Innovation and The Space Collection at Museums Victoria

Space has long captivated the world, whether that be the dream of travelling into space, the desire to know more about the stars and planets, or aspirations of using space for communication.

From material samples and photographs to scale models, this selection of material from Museums Victoria's historic space collection offers a window into human ambitions to interact with space and the evolution of innovations in technology that have enabled this.

In this collection we can see the growing ambitions of different space missions - from sending humans into space to putting men on the moon.

This material illustrates how space travel design changed, including how it became more sustainable - from single use space vehicles, such as the Apollo space modules in the 1960s-70s, to craft that could be used on multiple expeditions, such as the Space Shuttle orbiters which flew between 1981-2011.

The evolution in satellites and rocket propulsion was important in the development of human space travel, as well as for the achievement of their own objectives. This selection of material highlights the diversity of satellites - their design, their purpose, as well as the satellite developers themselves.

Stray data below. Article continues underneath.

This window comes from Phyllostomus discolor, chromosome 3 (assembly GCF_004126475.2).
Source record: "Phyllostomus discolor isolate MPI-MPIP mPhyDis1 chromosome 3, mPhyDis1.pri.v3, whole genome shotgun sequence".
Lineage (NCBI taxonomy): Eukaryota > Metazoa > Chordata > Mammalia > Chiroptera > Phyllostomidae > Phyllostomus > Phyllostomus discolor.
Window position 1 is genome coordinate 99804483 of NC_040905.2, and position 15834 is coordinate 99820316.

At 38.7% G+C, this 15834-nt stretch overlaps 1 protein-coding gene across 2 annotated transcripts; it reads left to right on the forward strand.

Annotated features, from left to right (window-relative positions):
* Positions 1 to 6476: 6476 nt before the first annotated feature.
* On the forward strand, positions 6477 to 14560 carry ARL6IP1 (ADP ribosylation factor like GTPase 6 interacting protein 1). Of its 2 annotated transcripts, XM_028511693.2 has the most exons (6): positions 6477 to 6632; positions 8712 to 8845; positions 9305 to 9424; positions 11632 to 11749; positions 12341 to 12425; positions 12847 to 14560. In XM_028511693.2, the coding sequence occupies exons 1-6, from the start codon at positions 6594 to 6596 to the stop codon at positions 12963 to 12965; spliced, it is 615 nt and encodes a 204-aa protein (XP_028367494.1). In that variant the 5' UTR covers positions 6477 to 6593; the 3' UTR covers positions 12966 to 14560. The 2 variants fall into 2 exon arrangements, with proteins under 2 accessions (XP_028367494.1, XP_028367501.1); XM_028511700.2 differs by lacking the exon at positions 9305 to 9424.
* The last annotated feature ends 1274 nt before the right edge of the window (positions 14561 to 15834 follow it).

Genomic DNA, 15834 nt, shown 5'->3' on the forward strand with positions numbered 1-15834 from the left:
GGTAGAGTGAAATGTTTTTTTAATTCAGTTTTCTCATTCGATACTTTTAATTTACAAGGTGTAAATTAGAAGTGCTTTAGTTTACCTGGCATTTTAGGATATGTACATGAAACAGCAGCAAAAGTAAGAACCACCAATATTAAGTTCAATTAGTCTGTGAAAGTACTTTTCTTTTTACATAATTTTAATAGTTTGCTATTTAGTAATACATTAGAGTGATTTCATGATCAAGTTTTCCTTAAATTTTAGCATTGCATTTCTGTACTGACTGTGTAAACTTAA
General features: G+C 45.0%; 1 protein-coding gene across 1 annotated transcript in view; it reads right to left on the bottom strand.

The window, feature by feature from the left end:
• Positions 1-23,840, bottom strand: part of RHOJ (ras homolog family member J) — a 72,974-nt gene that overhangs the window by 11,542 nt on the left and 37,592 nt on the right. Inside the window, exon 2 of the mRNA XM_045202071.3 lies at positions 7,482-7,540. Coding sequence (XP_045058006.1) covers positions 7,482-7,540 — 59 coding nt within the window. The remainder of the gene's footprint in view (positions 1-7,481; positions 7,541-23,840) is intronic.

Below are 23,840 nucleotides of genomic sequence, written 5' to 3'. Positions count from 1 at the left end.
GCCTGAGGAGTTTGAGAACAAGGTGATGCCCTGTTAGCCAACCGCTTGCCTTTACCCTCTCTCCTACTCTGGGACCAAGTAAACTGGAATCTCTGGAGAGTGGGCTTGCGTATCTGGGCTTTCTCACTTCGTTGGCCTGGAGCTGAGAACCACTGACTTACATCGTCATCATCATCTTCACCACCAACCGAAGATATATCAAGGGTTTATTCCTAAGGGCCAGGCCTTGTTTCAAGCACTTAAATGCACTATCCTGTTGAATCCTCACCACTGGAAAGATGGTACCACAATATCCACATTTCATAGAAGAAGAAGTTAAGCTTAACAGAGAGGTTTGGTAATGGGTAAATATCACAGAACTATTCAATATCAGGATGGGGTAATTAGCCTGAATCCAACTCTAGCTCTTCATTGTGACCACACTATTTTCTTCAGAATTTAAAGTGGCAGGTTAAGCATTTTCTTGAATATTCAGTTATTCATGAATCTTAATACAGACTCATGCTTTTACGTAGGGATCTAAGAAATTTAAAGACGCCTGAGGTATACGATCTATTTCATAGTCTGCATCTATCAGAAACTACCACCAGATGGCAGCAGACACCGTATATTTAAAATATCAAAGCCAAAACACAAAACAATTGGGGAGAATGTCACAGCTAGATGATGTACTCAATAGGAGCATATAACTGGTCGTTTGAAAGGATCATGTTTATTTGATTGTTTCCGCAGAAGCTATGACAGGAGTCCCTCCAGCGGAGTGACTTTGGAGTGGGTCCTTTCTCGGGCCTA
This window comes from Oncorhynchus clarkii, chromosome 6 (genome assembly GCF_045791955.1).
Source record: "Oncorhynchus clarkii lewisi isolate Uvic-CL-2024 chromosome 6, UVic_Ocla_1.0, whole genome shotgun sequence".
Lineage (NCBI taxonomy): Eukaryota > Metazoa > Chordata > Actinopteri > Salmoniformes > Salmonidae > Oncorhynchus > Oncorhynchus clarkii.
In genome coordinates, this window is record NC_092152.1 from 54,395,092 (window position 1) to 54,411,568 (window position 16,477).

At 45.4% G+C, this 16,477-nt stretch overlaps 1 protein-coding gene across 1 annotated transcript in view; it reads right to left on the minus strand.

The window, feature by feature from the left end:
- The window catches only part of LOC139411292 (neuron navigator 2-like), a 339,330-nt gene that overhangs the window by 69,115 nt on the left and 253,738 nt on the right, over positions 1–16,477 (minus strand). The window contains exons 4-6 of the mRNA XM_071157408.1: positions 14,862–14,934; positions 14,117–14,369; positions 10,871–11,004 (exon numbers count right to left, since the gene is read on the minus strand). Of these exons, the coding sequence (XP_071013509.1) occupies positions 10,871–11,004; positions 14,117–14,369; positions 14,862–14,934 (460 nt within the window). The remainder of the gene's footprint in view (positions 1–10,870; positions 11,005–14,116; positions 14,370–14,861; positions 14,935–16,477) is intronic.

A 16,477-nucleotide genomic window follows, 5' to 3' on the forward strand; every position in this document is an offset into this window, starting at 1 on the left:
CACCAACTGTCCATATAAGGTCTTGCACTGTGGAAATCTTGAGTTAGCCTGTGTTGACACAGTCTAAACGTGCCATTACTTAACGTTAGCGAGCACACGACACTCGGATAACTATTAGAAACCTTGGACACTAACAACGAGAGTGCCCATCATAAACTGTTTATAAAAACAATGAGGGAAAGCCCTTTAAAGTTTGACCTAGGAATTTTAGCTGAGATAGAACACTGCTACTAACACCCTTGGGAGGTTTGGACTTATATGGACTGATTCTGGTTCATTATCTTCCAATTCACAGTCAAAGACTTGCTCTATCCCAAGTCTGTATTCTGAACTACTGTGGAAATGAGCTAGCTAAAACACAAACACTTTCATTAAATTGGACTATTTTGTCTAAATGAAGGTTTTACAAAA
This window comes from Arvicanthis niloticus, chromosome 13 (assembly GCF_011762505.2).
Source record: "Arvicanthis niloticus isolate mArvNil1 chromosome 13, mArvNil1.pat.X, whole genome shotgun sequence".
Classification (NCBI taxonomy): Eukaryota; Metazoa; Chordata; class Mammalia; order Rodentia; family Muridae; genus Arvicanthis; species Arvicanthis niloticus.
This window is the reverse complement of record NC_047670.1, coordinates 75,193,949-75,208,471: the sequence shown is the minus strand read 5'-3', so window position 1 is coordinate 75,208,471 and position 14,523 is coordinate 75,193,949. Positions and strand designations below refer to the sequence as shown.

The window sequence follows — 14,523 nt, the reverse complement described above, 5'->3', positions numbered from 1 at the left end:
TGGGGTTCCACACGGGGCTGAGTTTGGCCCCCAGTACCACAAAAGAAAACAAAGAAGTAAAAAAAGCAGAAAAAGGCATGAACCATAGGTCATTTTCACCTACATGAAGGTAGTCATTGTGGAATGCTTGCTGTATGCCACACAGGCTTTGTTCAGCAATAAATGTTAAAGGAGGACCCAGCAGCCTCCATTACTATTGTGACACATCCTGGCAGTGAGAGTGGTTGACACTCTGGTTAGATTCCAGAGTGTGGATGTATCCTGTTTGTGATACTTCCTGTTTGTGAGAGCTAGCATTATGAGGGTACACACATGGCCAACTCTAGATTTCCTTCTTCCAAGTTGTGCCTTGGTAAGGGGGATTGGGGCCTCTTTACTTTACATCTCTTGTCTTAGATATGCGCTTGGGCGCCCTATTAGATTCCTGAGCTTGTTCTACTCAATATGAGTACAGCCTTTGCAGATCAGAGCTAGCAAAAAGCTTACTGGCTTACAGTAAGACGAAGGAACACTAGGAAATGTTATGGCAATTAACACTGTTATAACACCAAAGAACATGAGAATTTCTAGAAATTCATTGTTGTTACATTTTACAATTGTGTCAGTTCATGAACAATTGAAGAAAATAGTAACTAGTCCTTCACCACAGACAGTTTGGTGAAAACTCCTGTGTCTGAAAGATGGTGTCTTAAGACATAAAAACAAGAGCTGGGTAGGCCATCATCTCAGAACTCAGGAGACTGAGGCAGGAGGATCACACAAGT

This collection draws attention to the fact that voyages into space by both spacecraft and satellites have provided immense opportunities for research projects on a wide variety of scientific subject matters, including testing the very technology that enabled this travel.

We are also reminded that endeavours to capture images of, and data about, the stars and planets from space have an evocative connection to age-old practices of mapping the heavens from earth. This includes the astronomical photography and star plotting undertaken by the Great Melbourne Telescope at the Melbourne Observatory in South Yarra, in the late 19th and early 20th Century.

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